MJFenn is an independent travel writer based in Ontario, Canada.

For your visit, these items may be of interest


    0 of 8192 characters used
    Post Comment

    No comments yet.


    This website uses cookies

    As a user in the EEA, your approval is needed on a few things. To provide a better website experience, uses cookies (and other similar technologies) and may collect, process, and share personal data. Please choose which areas of our service you consent to our doing so.

    For more information on managing or withdrawing consents and how we handle data, visit our Privacy Policy at:

    Show Details
    HubPages Device IDThis is used to identify particular browsers or devices when the access the service, and is used for security reasons.
    LoginThis is necessary to sign in to the HubPages Service.
    Google RecaptchaThis is used to prevent bots and spam. (Privacy Policy)
    AkismetThis is used to detect comment spam. (Privacy Policy)
    HubPages Google AnalyticsThis is used to provide data on traffic to our website, all personally identifyable data is anonymized. (Privacy Policy)
    HubPages Traffic PixelThis is used to collect data on traffic to articles and other pages on our site. Unless you are signed in to a HubPages account, all personally identifiable information is anonymized.
    Amazon Web ServicesThis is a cloud services platform that we used to host our service. (Privacy Policy)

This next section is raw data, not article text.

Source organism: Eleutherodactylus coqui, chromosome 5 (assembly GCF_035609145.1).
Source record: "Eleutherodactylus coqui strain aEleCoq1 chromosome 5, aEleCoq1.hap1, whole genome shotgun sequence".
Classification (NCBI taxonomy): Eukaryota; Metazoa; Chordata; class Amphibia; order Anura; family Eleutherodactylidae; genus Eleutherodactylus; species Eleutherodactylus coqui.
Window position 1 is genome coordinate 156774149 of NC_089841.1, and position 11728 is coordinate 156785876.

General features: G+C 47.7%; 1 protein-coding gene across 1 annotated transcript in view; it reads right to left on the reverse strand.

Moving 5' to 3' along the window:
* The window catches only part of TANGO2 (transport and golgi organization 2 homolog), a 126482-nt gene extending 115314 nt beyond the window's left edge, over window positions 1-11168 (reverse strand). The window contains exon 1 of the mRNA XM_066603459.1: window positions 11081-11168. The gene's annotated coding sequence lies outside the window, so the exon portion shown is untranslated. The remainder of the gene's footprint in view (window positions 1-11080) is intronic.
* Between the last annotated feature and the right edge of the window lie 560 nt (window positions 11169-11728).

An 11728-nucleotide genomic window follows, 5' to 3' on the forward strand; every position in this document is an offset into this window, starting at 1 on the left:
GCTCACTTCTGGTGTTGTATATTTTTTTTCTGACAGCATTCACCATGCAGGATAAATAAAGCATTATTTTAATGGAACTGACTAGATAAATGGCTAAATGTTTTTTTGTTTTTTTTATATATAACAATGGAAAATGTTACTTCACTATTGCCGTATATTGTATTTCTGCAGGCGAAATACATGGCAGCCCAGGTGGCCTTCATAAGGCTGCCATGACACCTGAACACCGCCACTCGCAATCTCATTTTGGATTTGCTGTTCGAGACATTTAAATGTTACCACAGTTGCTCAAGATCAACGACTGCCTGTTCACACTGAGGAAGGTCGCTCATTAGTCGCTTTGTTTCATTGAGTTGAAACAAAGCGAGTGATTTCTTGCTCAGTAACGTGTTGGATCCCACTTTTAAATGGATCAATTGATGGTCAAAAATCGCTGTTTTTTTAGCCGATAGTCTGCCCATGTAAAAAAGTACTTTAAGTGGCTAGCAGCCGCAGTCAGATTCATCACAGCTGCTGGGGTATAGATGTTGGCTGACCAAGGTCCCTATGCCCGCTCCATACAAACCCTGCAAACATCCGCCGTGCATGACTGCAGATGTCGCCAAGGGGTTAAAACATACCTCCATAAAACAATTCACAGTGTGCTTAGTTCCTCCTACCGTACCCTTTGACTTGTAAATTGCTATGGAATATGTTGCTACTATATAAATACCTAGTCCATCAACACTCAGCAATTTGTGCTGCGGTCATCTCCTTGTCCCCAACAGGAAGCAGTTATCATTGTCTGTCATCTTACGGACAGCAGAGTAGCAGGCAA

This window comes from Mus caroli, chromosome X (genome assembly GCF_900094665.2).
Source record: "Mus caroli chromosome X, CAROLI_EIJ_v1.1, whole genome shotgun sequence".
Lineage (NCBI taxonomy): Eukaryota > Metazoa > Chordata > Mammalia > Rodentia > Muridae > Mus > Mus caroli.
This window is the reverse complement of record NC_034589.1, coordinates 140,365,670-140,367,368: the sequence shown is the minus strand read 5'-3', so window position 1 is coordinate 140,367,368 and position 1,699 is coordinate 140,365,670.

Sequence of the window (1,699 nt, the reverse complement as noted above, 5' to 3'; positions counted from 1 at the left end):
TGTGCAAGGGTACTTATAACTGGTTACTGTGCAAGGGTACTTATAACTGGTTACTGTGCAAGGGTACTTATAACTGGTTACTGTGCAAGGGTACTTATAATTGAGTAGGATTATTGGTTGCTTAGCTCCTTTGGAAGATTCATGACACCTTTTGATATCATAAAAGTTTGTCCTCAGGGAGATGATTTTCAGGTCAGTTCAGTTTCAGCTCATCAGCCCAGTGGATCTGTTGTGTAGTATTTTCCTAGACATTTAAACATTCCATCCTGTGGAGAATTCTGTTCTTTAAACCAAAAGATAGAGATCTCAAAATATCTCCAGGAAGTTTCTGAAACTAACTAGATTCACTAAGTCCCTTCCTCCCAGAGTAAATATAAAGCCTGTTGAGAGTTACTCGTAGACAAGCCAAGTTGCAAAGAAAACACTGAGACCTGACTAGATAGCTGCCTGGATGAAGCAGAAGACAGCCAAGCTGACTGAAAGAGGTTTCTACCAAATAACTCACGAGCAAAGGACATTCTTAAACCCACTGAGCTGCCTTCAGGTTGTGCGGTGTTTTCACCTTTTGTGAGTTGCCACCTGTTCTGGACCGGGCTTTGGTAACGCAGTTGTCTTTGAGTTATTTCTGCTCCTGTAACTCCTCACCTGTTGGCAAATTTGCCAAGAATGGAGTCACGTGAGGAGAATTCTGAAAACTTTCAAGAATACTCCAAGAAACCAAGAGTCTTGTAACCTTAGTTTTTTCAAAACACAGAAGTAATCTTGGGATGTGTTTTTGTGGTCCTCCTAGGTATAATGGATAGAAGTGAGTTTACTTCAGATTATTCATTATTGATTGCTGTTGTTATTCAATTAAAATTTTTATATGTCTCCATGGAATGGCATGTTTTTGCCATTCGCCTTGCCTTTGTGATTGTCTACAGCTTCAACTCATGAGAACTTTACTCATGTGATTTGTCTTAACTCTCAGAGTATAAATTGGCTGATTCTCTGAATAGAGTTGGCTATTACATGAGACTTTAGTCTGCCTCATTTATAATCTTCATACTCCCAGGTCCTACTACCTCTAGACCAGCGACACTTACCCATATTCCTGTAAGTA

CloudflareThis is a cloud CDN service that we use to efficiently deliver files required for our service to operate such as javascript, cascading style sheets, images, and videos. (Privacy Policy)
    Google Hosted LibrariesJavascript software libraries such as jQuery are loaded at endpoints on the or domains, for performance and efficiency reasons. (Privacy Policy)
    Google Custom SearchThis is feature allows you to search the site. (Privacy Policy)
    Google MapsSome articles have Google Maps embedded in them. (Privacy Policy)
    Google ChartsThis is used to display charts and graphs on articles and the author center. (Privacy Policy)
    Google AdSense Host APIThis service allows you to sign up for or associate a Google AdSense account with HubPages, so that you can earn money from ads on your articles. No data is shared unless you engage with this feature. (Privacy Policy)